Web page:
In Asia, real estate will always be viewed as a preferred asset class and thus will not suffer from low demand. Asians are willing to pay prices at lower internal rates of return, which foreigners are unwilling to match. In the real-estate sector, investor sentiment is fairly positive and confidence in its economic growth will underpin higher rents and capital values. Yet there remain uncertainties, due to concerns of asset over-pricing, inventory build-up and identifying assets that offer good risk-adjusted returns.

Amid stabilising growth in retail spending and office property demand, investors are now focusing on bigger, liquid markets and safer core assets such as Australia and Japan. Asia is also experiencing the rise of smaller niche sectors such as healthcare, industrial, logistics and distribution facilities, as well as assets in secondary locations including Indonesia, Thailand and Malaysia.

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The retail property sector remains strong, and in a recent global poll conducted by real-estate services firm CBRE, 70% of all shopping centres currently under construction throughout the world were found in Asia, and 50% were in China alone. This reflects Asia’s strong economic growth, which results in sustained consumer spending. 

The search for cheaper raw materials has spurred the proliferation of free-trade areas, as Asia has actively started seeking multilateral trade partners. These areas, which include the Association of Southeast Asian Nations free-trade area set to be launched in 2015, will have a sizeable impact on logistics, and the movement of finished goods, services and labour in Asia.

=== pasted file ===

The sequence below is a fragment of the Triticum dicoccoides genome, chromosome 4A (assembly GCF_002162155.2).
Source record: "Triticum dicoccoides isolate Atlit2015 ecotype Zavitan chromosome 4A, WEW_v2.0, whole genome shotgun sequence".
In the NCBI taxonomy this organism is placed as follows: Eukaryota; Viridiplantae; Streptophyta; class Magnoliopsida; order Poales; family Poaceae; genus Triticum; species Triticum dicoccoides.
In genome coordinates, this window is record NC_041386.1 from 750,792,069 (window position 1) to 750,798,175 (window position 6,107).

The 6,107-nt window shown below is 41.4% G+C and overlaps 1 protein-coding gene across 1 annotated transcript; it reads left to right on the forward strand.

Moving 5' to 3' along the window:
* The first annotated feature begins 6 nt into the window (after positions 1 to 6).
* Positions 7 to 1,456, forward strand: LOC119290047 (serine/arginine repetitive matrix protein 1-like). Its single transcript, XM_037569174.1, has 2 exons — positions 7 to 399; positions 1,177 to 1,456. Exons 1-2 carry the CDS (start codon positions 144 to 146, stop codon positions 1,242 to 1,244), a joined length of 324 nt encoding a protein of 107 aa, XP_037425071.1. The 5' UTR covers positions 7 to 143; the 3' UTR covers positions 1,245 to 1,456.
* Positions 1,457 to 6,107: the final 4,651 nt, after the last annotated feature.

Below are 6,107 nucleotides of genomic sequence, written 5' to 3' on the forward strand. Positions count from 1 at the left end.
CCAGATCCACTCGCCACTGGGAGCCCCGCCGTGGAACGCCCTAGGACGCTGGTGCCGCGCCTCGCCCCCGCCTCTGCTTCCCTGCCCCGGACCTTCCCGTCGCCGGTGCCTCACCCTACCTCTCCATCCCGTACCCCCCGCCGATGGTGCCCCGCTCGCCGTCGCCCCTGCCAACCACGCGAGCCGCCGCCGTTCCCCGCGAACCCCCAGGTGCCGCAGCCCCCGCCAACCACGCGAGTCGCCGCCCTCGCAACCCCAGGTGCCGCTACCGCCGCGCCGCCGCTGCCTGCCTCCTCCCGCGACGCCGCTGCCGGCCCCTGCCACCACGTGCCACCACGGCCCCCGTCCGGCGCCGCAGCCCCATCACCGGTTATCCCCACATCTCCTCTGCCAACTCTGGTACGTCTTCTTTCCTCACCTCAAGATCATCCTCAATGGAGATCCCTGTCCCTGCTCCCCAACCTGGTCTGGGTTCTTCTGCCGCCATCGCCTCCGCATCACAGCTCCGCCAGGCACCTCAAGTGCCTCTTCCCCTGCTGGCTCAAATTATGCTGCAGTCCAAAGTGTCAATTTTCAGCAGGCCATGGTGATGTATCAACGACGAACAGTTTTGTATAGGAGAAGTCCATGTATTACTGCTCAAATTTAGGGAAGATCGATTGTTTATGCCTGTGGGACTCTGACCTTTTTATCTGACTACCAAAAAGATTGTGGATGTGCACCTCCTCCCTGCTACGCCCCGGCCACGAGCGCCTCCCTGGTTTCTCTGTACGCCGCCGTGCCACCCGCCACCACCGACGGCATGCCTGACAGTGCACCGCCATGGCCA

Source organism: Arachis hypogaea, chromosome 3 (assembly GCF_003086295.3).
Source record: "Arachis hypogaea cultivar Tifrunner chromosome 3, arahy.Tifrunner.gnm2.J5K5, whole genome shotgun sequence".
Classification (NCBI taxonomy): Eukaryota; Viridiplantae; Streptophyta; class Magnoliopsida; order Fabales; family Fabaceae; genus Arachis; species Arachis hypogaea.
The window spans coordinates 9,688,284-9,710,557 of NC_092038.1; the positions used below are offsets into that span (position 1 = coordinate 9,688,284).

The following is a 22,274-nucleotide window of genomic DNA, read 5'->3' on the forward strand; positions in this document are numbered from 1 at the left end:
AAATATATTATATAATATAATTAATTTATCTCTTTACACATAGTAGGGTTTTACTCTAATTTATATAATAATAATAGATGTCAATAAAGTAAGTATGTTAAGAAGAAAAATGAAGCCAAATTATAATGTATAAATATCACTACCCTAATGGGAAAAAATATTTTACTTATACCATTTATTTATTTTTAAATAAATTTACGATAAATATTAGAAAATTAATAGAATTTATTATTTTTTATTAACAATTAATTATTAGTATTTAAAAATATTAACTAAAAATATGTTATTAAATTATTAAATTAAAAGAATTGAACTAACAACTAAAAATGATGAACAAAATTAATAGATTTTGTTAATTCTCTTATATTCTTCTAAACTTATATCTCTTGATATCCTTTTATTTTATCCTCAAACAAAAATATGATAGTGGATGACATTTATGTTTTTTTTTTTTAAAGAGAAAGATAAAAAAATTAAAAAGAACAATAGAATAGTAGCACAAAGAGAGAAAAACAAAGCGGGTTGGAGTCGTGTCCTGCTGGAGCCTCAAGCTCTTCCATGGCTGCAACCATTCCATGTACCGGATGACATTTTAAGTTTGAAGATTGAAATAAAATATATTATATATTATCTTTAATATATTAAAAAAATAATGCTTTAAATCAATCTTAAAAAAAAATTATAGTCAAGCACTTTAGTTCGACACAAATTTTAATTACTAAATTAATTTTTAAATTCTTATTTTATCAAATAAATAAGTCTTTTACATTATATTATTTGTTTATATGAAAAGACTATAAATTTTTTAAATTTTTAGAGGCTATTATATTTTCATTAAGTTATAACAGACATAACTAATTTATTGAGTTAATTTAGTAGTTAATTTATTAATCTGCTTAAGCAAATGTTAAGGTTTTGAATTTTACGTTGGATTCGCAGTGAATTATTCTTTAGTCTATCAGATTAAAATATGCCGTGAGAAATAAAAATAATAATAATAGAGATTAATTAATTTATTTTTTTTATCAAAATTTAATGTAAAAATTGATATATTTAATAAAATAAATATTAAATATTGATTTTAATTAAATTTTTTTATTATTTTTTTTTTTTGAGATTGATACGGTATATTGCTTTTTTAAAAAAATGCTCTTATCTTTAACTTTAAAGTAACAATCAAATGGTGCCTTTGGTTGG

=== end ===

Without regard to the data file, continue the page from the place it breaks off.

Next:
Other logistics trends will include more third-party logistics mergers designed to facilitate client needs and supply chain optimisation. Logistics hubs are being consolidated while regional distribution centres are being made more flexible. Other areas of improvement will include port system productivity, as well as the integration of manufacturing and services.

However, the continued effects from 2012 of high inflationary pressures and high non-performing loans in Vietnam; the flooding in Thailand; and Japan’s triple natural disasters have adversely affected Asia's growth, disrupting supply chains and causing the relocation of manufacturing plants. Another potential growth dampener is China’s economy, as a slowdown will result in a reduced demand for commodities and other imported products from neighbouring Asian countries.

Lawrence Yeo is CEO and principal consultant of AsiaBIZ Strategy, a Singapore-based management consulting firm providing Asia market research, market entry and expansion strategy and export/FDI promotion services. Website: www.asiabizstrategy.com.